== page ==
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The Long Road to Recovery

Working in an orthopedic department in a hospital is becoming a more popular setting for ATs. Similar to other settings for ATs, observing the long road back from injury is one of the most rewarding experiences especially if the athlete is back to performing at a high level. Along that road, there are bumps and triumphs both physically and mentally. Reaching a milestone such as full range of motion is taken for granted in the non-injured population but offers a glimmer of hope for an athlete who just had Tommy John surgery or an ACL reconstruction – it means they’re on their way back to the playing field.

Getting back to the playing field is a priority for an athlete who is about to or has already undergone surgery. Most of the time, the athlete senses something wrong in their body and knows they need to get it fixed; meanwhile, other athletes may not be so in tune with their body and may not know the reason for their decreased performance. One aspect that we don’t talk about as much as a society in terms of athletes is the mental toughness one has to possess to endure a year off from sports to get healthy again. It is easy to praise an athlete for their desire and laser-like focus in a clutch situation. However, that same athlete may fail to get beyond a mental hurdle and may even breakdown when they cannot perform a straight leg raise after their ACL has been “fixed”. It has been my experience that many highly competitive performers become frustrated with their progress, or lack thereof, when it is not easily measured.

How can we keep our athletes on task when they are down in the dumps and feel that there is no way they’re going to get better? I’m sure we have all read about the success stories post-injury. Not everyone is open to talking about the failures they had to overcome to get back to the field; or if they do, it is very brief. For every success story, there are road bumps along the way whether it is a setback, different injury, lack of noticeable progress, etc. What have you, as an AT, done to help your athlete get beyond that? Or if you didn’t know what to do, what did you do in that situation and how/what did you learn from it?


  • Frank,

    Great post, the road to recovery is definitely a long an tough road to travel. In my experiences every athlete is different in how they approach this recovery.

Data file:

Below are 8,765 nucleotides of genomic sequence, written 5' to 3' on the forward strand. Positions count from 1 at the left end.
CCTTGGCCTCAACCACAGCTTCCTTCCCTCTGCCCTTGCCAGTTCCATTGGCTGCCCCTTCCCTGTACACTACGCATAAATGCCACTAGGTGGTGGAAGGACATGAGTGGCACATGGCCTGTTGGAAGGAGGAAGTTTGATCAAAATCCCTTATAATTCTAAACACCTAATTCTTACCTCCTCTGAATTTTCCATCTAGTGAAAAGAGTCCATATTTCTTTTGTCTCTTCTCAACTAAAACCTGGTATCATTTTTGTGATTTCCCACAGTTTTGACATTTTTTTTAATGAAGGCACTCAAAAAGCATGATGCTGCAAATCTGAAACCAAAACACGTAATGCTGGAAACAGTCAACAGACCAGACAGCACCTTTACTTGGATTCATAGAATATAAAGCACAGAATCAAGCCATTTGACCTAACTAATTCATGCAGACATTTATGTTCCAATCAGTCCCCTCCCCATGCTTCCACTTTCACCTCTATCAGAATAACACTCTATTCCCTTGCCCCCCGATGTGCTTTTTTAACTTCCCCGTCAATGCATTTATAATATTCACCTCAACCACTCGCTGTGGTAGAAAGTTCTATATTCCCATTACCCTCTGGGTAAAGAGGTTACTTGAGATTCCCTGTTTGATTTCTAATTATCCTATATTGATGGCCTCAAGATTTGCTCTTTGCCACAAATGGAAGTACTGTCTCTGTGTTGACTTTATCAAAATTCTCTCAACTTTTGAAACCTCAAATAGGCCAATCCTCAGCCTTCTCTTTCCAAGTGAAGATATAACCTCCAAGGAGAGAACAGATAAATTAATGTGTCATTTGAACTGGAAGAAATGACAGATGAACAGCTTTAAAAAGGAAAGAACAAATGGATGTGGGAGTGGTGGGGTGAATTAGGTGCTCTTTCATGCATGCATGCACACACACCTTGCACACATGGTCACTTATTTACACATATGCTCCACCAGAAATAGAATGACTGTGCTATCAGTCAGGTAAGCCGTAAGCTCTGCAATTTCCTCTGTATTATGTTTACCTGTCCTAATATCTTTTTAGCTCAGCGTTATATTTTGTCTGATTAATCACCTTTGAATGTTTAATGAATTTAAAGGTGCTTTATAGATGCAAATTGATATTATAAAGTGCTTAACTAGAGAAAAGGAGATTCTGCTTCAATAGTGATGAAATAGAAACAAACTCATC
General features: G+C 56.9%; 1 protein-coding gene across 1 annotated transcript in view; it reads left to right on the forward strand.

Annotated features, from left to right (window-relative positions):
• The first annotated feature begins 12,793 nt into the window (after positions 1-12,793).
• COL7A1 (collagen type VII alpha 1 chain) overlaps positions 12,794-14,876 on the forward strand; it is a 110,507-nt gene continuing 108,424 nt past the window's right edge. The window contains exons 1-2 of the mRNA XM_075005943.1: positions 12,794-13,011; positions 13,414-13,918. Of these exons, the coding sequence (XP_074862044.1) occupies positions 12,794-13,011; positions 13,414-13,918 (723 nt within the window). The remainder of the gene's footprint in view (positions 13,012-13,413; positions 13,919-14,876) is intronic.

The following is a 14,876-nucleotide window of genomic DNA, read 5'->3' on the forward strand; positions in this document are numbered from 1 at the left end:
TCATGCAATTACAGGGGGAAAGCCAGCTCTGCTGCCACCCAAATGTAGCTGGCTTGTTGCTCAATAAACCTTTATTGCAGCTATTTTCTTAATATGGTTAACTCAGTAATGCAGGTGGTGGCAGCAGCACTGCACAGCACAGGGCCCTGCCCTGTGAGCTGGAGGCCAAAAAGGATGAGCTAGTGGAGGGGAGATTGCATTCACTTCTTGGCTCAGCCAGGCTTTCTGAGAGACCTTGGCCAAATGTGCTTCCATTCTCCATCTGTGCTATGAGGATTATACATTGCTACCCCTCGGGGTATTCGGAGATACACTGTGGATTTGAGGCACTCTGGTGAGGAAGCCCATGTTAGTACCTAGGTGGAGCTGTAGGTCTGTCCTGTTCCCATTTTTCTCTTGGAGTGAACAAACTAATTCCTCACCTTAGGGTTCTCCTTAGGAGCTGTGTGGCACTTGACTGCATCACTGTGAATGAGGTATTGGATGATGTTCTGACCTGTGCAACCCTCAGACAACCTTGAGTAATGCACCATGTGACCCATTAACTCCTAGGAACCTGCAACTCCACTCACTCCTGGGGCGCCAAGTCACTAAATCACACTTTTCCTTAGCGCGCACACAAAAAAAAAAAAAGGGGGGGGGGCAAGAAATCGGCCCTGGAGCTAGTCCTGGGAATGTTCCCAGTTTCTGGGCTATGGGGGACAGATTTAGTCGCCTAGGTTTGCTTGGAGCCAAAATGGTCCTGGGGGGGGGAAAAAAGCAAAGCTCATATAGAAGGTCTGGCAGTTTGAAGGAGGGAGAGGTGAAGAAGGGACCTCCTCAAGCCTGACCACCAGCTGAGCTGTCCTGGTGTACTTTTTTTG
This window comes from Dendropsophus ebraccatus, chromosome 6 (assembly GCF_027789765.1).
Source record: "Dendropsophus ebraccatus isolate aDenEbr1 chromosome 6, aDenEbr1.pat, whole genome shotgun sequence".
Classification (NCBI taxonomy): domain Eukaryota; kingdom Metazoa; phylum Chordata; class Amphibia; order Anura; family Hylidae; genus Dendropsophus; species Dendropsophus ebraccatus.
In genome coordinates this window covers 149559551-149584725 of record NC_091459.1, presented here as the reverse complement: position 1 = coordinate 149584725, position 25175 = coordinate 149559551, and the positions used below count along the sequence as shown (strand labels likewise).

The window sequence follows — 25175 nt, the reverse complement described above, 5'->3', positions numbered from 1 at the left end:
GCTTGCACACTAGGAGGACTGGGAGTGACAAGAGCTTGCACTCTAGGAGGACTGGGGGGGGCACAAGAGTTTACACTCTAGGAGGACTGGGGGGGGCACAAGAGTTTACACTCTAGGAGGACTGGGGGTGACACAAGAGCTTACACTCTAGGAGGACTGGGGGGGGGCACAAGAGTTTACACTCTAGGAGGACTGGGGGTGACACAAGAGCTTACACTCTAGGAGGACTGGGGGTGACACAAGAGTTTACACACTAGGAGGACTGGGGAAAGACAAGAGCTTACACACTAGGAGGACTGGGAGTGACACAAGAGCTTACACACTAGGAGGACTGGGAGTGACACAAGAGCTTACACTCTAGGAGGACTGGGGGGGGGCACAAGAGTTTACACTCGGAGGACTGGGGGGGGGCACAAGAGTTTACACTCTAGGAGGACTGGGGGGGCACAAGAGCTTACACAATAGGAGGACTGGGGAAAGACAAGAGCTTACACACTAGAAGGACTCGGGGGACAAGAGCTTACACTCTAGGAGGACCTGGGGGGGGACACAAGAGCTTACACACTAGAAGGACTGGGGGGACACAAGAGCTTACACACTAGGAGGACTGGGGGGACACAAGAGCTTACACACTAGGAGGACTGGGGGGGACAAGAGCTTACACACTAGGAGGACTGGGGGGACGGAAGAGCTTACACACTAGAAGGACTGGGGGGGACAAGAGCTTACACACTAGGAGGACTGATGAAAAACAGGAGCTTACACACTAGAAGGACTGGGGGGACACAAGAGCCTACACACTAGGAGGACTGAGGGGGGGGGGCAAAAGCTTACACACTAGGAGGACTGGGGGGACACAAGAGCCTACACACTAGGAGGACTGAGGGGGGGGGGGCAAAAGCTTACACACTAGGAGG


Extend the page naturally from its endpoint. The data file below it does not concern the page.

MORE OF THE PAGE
-In some cases its keeping them focused on the short term and long term goals that can drive the individual. With these athletes you have to constinantly show them they are getting better with evidence, they need to see their results measured frequently.

    -Some athletes need to feel like they are stil involved with the team in some way shape or form. So keeping them doing activity while practice is going on, getting them in the huddle during practices, having them do drils that involve their ball or apparatus keeps them aware they are still in it, and keeping it relevant keeps their heads up and eyes on the prize

    -Some athletes need reassurance. These are the tougher cookies to crack as they can just be a wreck. You have to be positive with this type of patient or athlete. You may even have to go the full distance of doing two types of scheduling:

    1.schedule them so they are only with you and they can have your full undividied attention so they know that they arent going through their injury alone


    2.Schedule them with a fellow patient who is goig through something similiar or is a very motivated patient who is going to go through their recovery "with" them so they can have a recovery buddy so to speak

    -Some athletes need a challenge. These patients can be tough too because they want to run before they can stand let alone walk. These are the patients that you have to challenge with tasks that wont exacerbate their injury and keep them from boredom because they will either give up on the process cause its too boring or going too slow. You almost need to gamify the process with this type. Use tools like the wiifit board or something to this effect so they can "keep score" to keep them stimulated.

    When it comes to not knowing what to do sometimes its bes to ask a fellow colleague or do some research on the topic. Their are so many resources out their to help you help your athlete so that where there is a will there is a way.
    Audric Warren MS, ATC, CAFS, NASM-PES, NASM-CES
  • Audric – I apologize for my severely delayed response. Thank you for your reply on this topic. You bring up a number of good ideas and points. I really liked the idea of scheduling a session with two athletes that are going through the same thing. They see that they are not the only one in their situations and if they are on the same team then it could build more camaraderie. Athletes are competitive people by nature so the desire to push one another to get better. If one of the two reaches a milestone, the other may want to push harder to catch and even get beyond their counterpart. The trick is keeping it challenging and fun at the same time which can be a challenge in itself.

    One of the more important comments you made, in my opinion, was that we should reach out to colleagues or do research on the topic. There are select professionals who are too proud to admit they do not know enough about a certain topic. Yet they will proceed with whatever type of treatment they deem fit. I’m partial to asking colleagues how they handle situations and what the outcome is. For lack of a better phrase – everything is outcome based. If the athlete has a good rehab and can RTP successfully, then everyone is happy about the outcome. If there are bumps along the way, if they can be avoided we need to learn from it.
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